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After a much publicized courting, JBoss has become engaged, but to someone else. Nonetheless the chase was a bit fun while it lasted. In fact, just about anything about JBoss president Marc Fleury is amusing because of the way he has personalized his venture's David and Goliath saga.



But make no doubt about it, this is serious business. As we noted several months back, although sentiment is hardly unanimous, open source is a business, not a Robin Hood crusade.

While Fleury went on baiting folks like IBM in public, his quest to make JBoss the next dominant Java platform was deadly serious. A couple months back, the rumored suitor was Oracle, which has started its own open (or to borrow a term from BEA, blended) source strategy. While we could imagine Fleury et al wanting to cash out, we had a hard time imagining how JBoss would have stayed relevant inside Oracle, where it would have been another side show.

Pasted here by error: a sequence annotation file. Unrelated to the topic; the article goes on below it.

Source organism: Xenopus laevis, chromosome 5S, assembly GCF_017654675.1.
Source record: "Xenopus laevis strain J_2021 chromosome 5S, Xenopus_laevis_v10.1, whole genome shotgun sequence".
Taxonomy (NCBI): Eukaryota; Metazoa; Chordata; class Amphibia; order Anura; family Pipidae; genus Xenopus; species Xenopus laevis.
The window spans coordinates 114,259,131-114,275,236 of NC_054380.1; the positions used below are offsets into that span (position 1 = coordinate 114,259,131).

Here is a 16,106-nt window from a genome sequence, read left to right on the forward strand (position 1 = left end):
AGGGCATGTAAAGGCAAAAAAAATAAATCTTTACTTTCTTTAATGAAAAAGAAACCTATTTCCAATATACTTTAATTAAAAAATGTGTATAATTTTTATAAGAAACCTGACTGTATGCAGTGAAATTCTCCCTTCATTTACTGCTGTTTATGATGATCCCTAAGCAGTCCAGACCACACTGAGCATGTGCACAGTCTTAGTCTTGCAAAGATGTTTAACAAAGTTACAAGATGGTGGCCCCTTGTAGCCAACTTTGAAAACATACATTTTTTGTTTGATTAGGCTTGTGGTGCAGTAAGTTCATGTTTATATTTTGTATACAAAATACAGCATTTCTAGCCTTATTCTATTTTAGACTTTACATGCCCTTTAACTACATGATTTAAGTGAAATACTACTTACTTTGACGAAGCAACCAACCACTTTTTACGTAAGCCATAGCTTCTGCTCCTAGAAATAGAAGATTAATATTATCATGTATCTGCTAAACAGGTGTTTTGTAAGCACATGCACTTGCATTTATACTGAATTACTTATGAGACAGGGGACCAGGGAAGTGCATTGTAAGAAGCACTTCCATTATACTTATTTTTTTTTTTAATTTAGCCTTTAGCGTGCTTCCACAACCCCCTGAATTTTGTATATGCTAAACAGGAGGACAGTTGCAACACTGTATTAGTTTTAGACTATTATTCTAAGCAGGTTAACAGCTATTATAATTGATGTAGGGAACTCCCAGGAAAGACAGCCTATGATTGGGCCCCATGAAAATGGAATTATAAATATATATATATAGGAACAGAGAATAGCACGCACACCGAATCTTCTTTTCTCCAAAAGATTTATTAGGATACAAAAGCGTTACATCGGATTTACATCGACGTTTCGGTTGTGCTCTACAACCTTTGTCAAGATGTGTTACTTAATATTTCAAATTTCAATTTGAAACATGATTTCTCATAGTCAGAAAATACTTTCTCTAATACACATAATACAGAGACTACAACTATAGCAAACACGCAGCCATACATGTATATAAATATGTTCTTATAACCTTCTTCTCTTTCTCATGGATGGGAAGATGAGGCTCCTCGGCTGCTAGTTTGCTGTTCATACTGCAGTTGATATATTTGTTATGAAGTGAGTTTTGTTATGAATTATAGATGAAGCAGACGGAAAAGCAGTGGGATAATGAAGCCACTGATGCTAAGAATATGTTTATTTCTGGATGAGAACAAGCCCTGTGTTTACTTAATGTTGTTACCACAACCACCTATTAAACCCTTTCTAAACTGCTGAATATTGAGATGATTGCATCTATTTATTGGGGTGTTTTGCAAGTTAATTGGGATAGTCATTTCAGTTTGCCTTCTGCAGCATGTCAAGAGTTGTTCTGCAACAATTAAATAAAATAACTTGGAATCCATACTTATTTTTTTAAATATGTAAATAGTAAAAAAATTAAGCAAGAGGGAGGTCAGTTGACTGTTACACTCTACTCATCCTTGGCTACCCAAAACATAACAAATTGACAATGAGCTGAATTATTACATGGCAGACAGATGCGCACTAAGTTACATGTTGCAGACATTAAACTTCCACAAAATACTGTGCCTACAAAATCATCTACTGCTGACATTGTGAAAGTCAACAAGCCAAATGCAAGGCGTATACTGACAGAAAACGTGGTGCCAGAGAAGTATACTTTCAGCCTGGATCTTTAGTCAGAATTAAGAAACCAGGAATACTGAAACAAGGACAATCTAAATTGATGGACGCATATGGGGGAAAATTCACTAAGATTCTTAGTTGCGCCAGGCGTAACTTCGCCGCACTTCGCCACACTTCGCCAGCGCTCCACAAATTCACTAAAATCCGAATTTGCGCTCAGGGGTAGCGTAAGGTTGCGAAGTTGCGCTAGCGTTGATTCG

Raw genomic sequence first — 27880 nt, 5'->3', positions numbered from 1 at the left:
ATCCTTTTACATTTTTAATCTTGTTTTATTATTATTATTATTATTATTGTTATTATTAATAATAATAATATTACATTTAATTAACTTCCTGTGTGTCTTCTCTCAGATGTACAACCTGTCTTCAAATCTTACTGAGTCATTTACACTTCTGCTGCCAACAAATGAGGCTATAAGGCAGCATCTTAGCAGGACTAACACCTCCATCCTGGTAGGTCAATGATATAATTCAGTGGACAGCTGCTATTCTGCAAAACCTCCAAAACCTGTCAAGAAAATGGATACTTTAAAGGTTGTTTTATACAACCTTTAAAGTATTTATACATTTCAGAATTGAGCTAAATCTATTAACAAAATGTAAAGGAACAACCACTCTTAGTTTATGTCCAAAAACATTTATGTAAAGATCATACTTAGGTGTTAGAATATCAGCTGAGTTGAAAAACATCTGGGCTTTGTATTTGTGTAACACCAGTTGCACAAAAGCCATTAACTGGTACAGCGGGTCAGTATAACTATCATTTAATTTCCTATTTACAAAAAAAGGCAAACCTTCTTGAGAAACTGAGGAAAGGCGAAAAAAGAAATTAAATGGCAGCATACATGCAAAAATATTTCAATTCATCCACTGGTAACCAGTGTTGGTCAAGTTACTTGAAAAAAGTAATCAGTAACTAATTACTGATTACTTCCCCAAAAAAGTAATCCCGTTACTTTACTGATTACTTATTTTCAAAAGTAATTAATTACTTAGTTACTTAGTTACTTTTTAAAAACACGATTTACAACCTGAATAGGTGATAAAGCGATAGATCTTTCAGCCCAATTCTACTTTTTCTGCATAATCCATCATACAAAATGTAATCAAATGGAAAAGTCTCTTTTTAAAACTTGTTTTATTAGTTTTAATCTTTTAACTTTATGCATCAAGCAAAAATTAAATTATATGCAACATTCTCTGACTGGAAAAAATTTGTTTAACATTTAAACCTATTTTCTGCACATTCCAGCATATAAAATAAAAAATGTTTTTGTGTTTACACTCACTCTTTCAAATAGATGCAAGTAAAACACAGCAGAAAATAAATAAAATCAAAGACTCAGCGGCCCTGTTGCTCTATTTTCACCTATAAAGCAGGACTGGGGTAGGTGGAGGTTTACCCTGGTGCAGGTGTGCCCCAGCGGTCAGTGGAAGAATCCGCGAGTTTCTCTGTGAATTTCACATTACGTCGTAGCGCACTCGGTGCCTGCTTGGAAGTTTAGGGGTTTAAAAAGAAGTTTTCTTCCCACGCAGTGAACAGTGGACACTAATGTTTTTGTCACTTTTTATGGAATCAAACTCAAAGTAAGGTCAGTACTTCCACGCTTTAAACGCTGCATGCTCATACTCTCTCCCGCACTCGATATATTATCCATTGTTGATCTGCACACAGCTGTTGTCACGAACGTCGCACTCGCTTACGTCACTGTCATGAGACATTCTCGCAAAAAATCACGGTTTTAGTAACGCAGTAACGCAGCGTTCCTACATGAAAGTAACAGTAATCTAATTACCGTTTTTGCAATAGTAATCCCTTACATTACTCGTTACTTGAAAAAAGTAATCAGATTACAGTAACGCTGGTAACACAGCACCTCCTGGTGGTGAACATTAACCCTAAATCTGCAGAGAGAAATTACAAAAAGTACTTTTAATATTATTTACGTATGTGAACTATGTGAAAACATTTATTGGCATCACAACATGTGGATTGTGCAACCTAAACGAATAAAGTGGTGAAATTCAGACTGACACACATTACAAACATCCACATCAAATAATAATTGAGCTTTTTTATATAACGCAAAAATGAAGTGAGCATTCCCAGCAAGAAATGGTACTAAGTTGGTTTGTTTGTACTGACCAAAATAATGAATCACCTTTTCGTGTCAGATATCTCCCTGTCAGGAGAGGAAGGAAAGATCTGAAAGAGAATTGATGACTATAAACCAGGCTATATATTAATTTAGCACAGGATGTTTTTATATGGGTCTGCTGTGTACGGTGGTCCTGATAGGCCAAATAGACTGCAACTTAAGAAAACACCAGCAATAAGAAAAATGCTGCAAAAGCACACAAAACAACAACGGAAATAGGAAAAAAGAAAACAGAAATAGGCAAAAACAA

Although JBoss and Red Hat follow different open source business models (see onStrategies Perspectives, http://www.ebizq.net/topics/real_time_enterprise/features/6788.html), we think this one's a much better fit because JBoss becomes Red Hat's de facto middleware stack, rather than just another piece.

For JBoss, this is of course the natural exit strategy for any up and coming startup that's hitting the wall. For Red Hat, it's another piece in the puzzle to become the de facto platform alternative to Microsoft. We wouldn't be surprised if database was next on Red Hat's list, as analyst Brenda M. Michelson of Patricia Seybold Group ventured.

Or as fellow analyst Keith Harrison-Broninski (http://www.ebizq.net/blogs/it_directions/) suggested, it's another step in the Microsoft alternative building itself into another Microsoft. He suggested that in the short run, developers would embrace this deal, but he's worried about the implications for the long run. We agree with part of his sentiments.

As we've noted previously, the popularity of open source isn't because it's open source, but because it's a way for customers to acquire commodity technology for a commodity price. Admittedly, as open source powers like Red Hat bulk up their spread and penetration, there's always the question of vendor lock-in, which in turn leads to price escalation.

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